Our time is complex and full of issues. Whether it’s the resulting stress or frustration, the dark side of human nature is graying our lives. People rant, hurl accusations and blame and try to prove their way is the right way by bullying. Sensationalism has become the norm, to the point where some of the shock value is wearing off. In business, it’s a constant fight to stay on top, beat the competition by whatever means it takes, and expect the worst.

It’s exhausting.

Although seemingly a minority, there are leaders among us who take a different approach. They achieve great things by sticking to the facts, having a clear mission, refusing to spread rumours, ignoring fake news, and treating others with dignity and respect. They recognize working collaboratively is always more effective than being contentious. These leaders have self-awareness, listen more than talk, and work quietly and efficiently, refusing to be drawn into the fray. They make mistakes but learn from them and correct their course. And they achieve extraordinary results, inspire others, and leave a lasting positive impression.

If quiet leadership is a style you’d like to adopt, look into this idea. The concept isn’t a secret; we just don’t hear much about it over the din of the ongoing battle of egos and disregard for others. We’ve listed a few concepts to get you started and encourage you to do more research on this topic.  

If even one thing resonates with you, it’s worth exploring further. Join the quiet leadership club and leave the fracas behind.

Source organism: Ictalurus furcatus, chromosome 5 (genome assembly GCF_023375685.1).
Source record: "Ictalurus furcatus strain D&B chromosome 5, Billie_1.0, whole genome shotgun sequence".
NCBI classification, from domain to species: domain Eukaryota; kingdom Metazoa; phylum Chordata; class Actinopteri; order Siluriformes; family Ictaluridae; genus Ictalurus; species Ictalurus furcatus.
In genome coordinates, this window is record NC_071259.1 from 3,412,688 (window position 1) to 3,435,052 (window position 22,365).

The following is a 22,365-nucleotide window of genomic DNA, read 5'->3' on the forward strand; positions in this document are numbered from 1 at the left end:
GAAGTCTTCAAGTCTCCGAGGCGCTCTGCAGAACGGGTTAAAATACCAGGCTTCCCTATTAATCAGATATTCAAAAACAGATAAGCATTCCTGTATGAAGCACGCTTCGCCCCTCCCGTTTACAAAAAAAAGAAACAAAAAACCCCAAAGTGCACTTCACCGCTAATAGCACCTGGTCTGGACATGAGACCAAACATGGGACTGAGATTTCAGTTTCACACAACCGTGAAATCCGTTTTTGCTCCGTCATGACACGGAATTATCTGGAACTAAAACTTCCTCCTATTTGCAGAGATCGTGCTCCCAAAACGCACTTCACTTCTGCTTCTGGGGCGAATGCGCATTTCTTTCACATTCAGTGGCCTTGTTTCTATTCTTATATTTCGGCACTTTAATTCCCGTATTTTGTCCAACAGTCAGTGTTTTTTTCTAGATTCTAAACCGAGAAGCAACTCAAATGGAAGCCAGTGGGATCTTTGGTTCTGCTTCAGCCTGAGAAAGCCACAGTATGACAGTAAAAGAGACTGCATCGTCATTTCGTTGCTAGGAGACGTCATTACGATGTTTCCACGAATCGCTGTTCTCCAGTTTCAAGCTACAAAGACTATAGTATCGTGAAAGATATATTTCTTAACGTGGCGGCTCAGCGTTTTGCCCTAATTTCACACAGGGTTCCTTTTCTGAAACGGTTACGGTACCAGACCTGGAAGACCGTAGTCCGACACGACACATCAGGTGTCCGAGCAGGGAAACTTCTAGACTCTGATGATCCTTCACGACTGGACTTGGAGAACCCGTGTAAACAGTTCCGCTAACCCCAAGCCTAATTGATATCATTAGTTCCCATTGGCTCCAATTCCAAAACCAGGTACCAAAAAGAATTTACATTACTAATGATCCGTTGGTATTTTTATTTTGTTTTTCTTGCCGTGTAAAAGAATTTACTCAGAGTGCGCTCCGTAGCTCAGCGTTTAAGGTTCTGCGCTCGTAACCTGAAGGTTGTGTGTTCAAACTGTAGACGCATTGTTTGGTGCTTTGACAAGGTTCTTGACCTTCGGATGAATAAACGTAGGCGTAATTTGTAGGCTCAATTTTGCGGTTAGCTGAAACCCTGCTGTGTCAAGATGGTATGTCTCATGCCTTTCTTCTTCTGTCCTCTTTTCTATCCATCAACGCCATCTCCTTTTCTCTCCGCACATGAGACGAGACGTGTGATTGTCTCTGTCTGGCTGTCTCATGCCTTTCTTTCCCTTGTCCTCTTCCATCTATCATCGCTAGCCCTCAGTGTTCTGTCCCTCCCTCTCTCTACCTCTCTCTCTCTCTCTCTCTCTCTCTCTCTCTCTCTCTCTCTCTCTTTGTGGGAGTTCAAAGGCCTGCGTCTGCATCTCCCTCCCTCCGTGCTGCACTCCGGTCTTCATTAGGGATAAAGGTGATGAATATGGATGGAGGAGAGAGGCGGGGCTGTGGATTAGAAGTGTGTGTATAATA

Ideas to explore

  • The best way to lose credibility is to create a difference between your words and your actions. Either you’re consistently honest and reliable or you’re making it up as you go along.
  • A quiet leader is confident and calm, listens thoughtfully, uses words well, and aligns actions to goals.
  • A quiet leader develops deep powers of observation and always engages their brain before speaking. They speak when they have something important to add and not just to hear the sound of their own voice.
  • You don’t need to be loud to be a leader; a strong presence is enough.
  • The purpose of leadership is to inspire others, not to insist you are right.
  • Quiet leaders take their time to reach a viewpoint rather than jump to conclusions. They listen, ask questions and seek out answers first.
  • Quiet leaders act decisively in emergencies, with calmness and deliberation grounded in being well-informed and by valuing the people around them. 

We dedicate this post to one of the quiet leaders of our lifetime. May She rest in peace.

“I know of no single formula for success. But over the years I have observed that some attributes of leadership are universal and are often about finding ways of encouraging people to combine their efforts, their talents, their insights, their enthusiasm and their inspiration to work together.”

Her Majesty, Queen Elizabeth II